Sent: 07-07-2009 13:36:02
In this issue:
Return to full article list
HomeFree weekly newsletterSelf Managed Super Fund ArticlesContact usLogin
Charges for Excess Broadband Data Use
Annual income twenty pounds, annual expenditure nineteen six, result happiness. Annual income twenty pounds, annual expenditure twenty pound ought and six, result misery.
Charles Dickens, David Copperfield, 1849
Restated in terms of your broadband internet account:
Monthly bandwidth twenty gigabytes, monthly usage nineteen point six, result happiness. Monthly bandwidth twenty gigabytes, monthly usage twenty point six, result misery.
High speed internet data plans are pretty cheap these days.
For plans offering more than 1 gigbayte (GB) of data usage per month, Optus and Telstra charge roughly from $3 to $6 per GB depending on the plan. These rates apply to office installations using either cable or ADSL on your phone line.
Looking at the cost of wireless plans which you might use on your iPhone or other mobile device, charges range from $8 to $20 per GB.
It pays to be aware of what happens if you use data in excess of your plan's allowance. Typical rates for this are 15c per megabyte which may not sound like a lot but scale that up to 1 GB of excess usage and you are facing a charge of over $150.
Bearing in mind that broadband plans really are high speed plans you should also be aware just how fast you can use an extra 1 GB of data.
Typically for a slower speed broadband service like on a mobile device you should be able to receive data at a rate of 1 GB per hour up to 3 or more GB per hour.
So your excess data usage on a wireless account could be costing you over $450 per hour! That is a pretty high rate to watch YouTube videos.
On a fixed plan like ADSL or Cable, your maximum speed could exceed 13GB per hour.
Excess data usage there could cost almost $2000 per hour.
This happens regularly as shown by the case of Nigel Hopkinson and others as reported in the Sydney Morning Herald.
Nigel Hopkinson is disputing a charge of $8562.31 for 73GB of excess data use. The apparent usage was recorded by BigPond between midnight and 5.07am on May 10. He received an automatic email at 8.53am from BigPond, advising his account reached 175 per cent of his monthly 60GB usage allowance. He had left his computer and modem on, he said. Other customers that have been affected by excess data usage claimed to have turned their computers and modems off.
Another BigPond customer, Eian Mathieson, who is on a 25GB-a-month plan, said he began to worry about his account usage after having gone over the limit two months in a row.
Mathieson downloaded a metering tool, Netmeter, to measure his usage patterns. On one day, BigPond metering recorded more than five times the usage Netmeter reported, he said. On May 27, the BigPond meter showed he had used 1768MB, whereas Netmeter showed 342.6MB for that same day. The next day, the BigPond meter displayed 1650MB of usage and Netmeter recorded 358.62MB, Mr Mathieson said.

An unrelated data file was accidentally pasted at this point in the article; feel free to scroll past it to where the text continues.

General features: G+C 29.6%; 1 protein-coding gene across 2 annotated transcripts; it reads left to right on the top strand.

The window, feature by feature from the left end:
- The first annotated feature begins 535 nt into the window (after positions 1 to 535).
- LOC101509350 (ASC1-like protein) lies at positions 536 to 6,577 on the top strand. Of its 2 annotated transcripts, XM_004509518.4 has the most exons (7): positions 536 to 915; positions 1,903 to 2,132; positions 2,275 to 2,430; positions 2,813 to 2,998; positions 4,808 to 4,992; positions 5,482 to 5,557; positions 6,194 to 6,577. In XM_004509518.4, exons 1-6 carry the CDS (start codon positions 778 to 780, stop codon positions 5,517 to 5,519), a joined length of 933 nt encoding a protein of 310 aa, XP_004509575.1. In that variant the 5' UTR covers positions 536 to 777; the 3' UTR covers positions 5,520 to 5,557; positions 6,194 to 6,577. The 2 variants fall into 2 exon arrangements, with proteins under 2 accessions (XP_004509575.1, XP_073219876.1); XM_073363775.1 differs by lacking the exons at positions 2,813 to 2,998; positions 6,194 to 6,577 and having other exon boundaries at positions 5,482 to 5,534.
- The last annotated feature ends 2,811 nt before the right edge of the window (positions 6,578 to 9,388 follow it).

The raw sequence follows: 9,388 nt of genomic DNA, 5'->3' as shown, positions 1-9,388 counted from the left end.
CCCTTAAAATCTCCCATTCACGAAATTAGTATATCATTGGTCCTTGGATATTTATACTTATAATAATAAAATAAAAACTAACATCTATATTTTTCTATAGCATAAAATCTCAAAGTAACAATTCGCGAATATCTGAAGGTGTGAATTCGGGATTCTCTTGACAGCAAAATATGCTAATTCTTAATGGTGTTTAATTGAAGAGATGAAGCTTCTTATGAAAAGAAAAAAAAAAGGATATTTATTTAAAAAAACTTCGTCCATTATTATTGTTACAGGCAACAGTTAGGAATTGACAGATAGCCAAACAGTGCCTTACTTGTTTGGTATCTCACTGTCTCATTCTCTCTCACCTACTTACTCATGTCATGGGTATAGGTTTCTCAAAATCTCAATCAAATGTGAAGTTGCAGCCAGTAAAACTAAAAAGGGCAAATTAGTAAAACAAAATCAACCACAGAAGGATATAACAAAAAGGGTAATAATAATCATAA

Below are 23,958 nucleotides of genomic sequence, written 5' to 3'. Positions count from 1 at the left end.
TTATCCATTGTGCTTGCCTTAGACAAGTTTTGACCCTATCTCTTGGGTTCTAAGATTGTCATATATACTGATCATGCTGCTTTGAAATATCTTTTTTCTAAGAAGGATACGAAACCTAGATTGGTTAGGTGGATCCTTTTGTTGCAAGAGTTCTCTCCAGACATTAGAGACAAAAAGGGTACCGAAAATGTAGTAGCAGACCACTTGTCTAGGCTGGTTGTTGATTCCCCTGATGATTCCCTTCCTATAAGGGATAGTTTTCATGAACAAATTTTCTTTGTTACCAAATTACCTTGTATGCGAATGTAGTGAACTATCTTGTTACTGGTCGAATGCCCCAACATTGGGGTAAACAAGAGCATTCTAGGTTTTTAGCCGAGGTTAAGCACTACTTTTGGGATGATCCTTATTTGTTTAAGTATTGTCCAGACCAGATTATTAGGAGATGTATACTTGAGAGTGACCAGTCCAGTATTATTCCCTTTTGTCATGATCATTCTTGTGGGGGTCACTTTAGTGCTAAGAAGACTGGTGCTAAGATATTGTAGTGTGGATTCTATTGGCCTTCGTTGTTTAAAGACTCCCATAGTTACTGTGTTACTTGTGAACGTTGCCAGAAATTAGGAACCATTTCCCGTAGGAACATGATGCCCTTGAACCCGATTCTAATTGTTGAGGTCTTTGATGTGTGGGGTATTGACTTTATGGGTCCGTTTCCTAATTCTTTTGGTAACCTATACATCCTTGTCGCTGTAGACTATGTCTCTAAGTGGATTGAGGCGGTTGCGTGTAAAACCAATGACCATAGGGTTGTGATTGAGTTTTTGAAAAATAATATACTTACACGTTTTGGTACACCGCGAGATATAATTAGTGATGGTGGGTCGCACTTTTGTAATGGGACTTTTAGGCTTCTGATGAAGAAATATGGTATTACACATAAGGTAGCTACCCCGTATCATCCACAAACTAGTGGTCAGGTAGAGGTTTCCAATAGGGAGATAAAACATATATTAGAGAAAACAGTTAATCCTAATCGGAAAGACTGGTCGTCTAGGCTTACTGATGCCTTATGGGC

He said he contacted an IT company, R2 Technology, to inspect his PCs for any possible intrusions, such as trojans or malware, that could be causing the problems, but after running multiple scans on all his computers and checking the installation of Netmeter, he said the problem appeared to reside with BigPond's metering tool.
In this case, the fault may lie with BigPond, however, there are plenty of instances where people have been unaware they are accruing such large bills until they arrive in the post.
So how do you avoid this?
The answer is an unlimited plan. These plans allow you to use an unlimited amount of data but once you hit the plan limit they throttle your speed back to a range from 64 kilobytes per second to 265 kilobytes per second.
When you get throttled for breaching your data limit that is annoying, but not anywhere near as traumatic as receiving a 4 digit bill for excess data usage.
This email is general in nature only and does not constitute or convey specific or professional advice. Legislation changes may occur quickly. Formal advice should be sought before acting in any of the areas discussed. Be aware that the information in these articles may become innaccurate with time. Responsibility is disclaimed for any inaccuracies, errors or omissions. Particular investments are neither invited nor recommended and hence this publication is not "financial product advice" as defined in Section 766B of the above legislation. All expressions of opinion by contributors are published on the basis that they are not to be regarded as expressing the official opinion of any other person or entity unless expressly stated. No responsibility for the accuracy of the opinions or information contained in the contributor's articles is accepted by any other person or entity. Copyright: This publication is copyright. If you wish to reproduce this article you require a license, which can be purchased here, to do so.